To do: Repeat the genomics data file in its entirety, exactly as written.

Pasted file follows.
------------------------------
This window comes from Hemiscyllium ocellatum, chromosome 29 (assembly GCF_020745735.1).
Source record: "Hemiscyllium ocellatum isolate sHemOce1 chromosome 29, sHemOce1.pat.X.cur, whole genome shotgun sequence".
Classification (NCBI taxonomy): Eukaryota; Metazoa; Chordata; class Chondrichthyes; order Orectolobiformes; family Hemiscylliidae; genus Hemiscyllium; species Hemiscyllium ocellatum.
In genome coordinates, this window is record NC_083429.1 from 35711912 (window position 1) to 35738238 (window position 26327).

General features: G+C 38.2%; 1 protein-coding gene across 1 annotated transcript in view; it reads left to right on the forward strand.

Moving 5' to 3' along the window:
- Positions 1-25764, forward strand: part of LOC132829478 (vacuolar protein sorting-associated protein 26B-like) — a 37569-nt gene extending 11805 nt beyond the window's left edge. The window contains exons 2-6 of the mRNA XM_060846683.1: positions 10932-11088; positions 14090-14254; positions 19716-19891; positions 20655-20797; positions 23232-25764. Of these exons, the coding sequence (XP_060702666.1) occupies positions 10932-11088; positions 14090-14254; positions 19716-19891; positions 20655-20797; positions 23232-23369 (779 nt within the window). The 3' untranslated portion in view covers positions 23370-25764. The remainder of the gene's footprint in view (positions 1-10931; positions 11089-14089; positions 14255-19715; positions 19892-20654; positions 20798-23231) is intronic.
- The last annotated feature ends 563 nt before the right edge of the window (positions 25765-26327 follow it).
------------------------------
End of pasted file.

This window comes from Hemiscyllium ocellatum, chromosome 29 (assembly GCF_020745735.1).
Source record: "Hemiscyllium ocellatum isolate sHemOce1 chromosome 29, sHemOce1.pat.X.cur, whole genome shotgun sequence".
Classification (NCBI taxonomy): Eukaryota; Metazoa; Chordata; class Chondrichthyes; order Orectolobiformes; family Hemiscylliidae; genus Hemiscyllium; species Hemiscyllium ocellatum.
In genome coordinates, this window is record NC_083429.1 from 35711912 (window position 1) to 35738238 (window position 26327).

General features: G+C 38.2%; 1 protein-coding gene across 1 annotated transcript in view; it reads left to right on the forward strand.

Moving 5' to 3' along the window:
- Positions 1-25764, forward strand: part of LOC132829478 (vacuolar protein sorting-associated protein 26B-like) — a 37569-nt gene extending 11805 nt beyond the window's left edge. The window contains exons 2-6 of the mRNA XM_060846683.1: positions 10932-11088; positions 14090-14254; positions 19716-19891; positions 20655-20797; positions 23232-25764. Of these exons, the coding sequence (XP_060702666.1) occupies positions 10932-11088; positions 14090-14254; positions 19716-19891; positions 20655-20797; positions 23232-23369 (779 nt within the window). The 3' untranslated portion in view covers positions 23370-25764. The remainder of the gene's footprint in view (positions 1-10931; positions 11089-14089; positions 14255-19715; positions 19892-20654; positions 20798-23231) is intronic.
- The last annotated feature ends 563 nt before the right edge of the window (positions 25765-26327 follow it).